Indoor hobbies keep outdoorsmen busy during long winters

17 years ago

Here we are halfway through January and many Aroostook lakes still have questionable ice thickness for safe fishing. Every day recently, however, has aided the cause and soon tip ups will be able to be set up on all the favorite winter waterways.
On the other hand, there’s still a lot of cold and stormy weather to be endured and there’s only so much ice drilling, hare hunting and varmint gunning that a sportsman can stand. That’s where indoor winter hobbies come into play.
Numerous Crown of Maine outdoorsmen use winter evenings to support their warm weather pastimes by tying flies, reloading shells or building some sort of new fishing rod. This is also the perfect time to fix up older flies that have been beaten up and need to be steam cleaned or have a new coat of head cement. Perhaps a favorite rod should have a guide rewound or the windings need a coat of varnish. Perfect job for the off season.
Sportsmen with a fetish for woodworking often turn to more in-depth projects such as constructing hand-made trout nets, canoe paddles or even building their own wood strip canoes. All of these endeavors take patience, skill and plenty of time, but the self satisfaction is immense. A few guys with a bit of gunsmithing training use the snow season to refinish the wood or bluing on favorite firearms, or perhaps do a bit of intricate work on a particular gun’s action.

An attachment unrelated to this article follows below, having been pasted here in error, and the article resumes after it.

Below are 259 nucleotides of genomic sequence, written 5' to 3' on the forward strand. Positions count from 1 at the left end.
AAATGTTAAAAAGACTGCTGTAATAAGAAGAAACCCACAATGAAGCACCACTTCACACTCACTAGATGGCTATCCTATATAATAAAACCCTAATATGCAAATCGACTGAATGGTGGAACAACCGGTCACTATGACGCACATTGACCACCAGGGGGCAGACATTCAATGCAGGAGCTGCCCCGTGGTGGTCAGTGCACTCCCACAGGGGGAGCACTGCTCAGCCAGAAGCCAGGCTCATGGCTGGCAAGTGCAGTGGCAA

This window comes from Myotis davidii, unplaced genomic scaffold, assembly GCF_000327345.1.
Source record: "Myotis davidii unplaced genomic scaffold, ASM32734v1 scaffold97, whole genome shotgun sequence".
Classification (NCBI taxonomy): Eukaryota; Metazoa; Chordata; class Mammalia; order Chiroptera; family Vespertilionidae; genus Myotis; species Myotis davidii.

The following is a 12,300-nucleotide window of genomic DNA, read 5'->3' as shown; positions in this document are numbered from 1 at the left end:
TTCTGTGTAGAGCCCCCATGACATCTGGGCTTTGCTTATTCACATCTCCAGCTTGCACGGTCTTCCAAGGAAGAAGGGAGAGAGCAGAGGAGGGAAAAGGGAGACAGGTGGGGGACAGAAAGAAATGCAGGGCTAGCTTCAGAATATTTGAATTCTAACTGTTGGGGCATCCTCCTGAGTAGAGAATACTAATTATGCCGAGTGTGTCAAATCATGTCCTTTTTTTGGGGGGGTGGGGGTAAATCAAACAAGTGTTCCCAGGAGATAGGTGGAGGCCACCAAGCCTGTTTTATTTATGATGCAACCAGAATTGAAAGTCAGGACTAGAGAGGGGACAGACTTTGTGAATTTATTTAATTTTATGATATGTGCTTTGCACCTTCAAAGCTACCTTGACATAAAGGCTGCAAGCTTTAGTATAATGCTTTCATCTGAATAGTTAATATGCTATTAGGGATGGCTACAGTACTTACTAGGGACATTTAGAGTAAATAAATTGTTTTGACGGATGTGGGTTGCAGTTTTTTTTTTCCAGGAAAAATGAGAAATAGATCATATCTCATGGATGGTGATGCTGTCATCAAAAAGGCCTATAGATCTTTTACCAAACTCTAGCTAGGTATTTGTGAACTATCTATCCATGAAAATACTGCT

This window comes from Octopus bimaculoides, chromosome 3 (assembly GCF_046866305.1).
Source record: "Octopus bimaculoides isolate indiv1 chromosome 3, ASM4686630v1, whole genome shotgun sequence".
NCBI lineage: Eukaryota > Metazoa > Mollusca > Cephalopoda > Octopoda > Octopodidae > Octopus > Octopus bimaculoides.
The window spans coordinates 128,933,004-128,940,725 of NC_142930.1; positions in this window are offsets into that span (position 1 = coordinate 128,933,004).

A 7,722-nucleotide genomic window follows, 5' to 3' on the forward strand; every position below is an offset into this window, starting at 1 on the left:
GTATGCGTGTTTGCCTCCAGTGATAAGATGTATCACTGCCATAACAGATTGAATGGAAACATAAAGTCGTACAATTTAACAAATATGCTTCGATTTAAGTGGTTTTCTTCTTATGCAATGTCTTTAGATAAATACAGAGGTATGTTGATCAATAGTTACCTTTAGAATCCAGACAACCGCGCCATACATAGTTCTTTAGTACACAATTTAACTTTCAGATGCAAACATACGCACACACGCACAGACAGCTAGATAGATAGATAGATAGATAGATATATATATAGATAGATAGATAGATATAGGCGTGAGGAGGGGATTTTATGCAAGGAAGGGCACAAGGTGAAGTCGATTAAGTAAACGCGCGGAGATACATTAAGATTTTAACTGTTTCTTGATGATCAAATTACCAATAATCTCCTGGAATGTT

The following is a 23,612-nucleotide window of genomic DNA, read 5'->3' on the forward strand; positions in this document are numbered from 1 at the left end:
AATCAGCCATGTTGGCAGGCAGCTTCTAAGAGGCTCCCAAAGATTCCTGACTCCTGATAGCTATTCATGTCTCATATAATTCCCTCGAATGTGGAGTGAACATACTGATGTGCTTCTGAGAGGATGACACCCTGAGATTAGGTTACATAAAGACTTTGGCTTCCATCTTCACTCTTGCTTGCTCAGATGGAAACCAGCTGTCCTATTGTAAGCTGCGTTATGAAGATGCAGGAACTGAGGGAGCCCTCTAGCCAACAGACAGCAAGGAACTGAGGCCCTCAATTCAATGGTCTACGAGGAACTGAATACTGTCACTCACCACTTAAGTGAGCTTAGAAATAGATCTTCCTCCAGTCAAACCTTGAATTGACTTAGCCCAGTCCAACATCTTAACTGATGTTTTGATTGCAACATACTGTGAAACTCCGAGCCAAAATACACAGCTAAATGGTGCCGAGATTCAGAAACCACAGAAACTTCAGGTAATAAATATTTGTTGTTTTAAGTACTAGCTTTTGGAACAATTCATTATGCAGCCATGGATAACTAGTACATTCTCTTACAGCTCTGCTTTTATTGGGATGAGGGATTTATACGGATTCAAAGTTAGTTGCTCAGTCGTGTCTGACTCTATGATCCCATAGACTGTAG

A few years ago I got into the hobby of collecting and trading federal and state duck stamps. It’s kind of like having a miniature art collection and it’s fun to see how the designs and prices have changed since federal stamps were issued in 1934. My state stamp collecting is confined to Maine issues only, but some enthusiasts get into duck stamps from all of the U.S. states. Since many states have stamps for fishing, upland birds, and even big and small game, it’s possible to really extend the realm of stamp collecting.
Some shooters are into collecting shells and cartridges for all shotgun, rifle and pistol gauges and calibers, especially antique or discontinued versions. An extension of this includes collecting old ammo boxes, sporting goods signs advertising guns and ammo and even old outdoor magazines and catalogs. Besides the excitement of buying, selling and trading, sometimes a bit of money can be made if a rare piece is located at a yard or garage sale.
Waterfowlers often spend their winter nights carving and creating decoys for field use or more elaborate models for decorative display. Over the last 30 years, collecting, trading and selling duck, goose and even some fish carvings has become big business as the work of some older, often deceased wood workers can bring thousands of dollars at auction.
Anglers have their own collectors club with early edition lures, plugs, bass baits and reels each having a dedicated following. Antique, hand-made bamboo fishing rods are another much sought commodity among collectors, and it’s amazing how many are stored and forgotten in attics and closets right here in Aroostook.
If none of these collecting pastimes or outdoor oriented hobbies strike your fancy, spend some extra time reading books and magazines related to your favorite cast and blast endeavors. It’s also a great time of year to catch up on all the TV shows you missed on the outdoor channels or enjoy a few DVDs about woods and water adventures. When all else fails, some of the current hunting and fishing video games for the computer are a blast for all ages.
Sitting and staring out the window just won’t make the winter pass any faster, get outside and enjoy it the best you can some of the time and spend your inside hours engaged in pastimes that are fun and beneficial.  It’s never to late in life to learn a new hobby.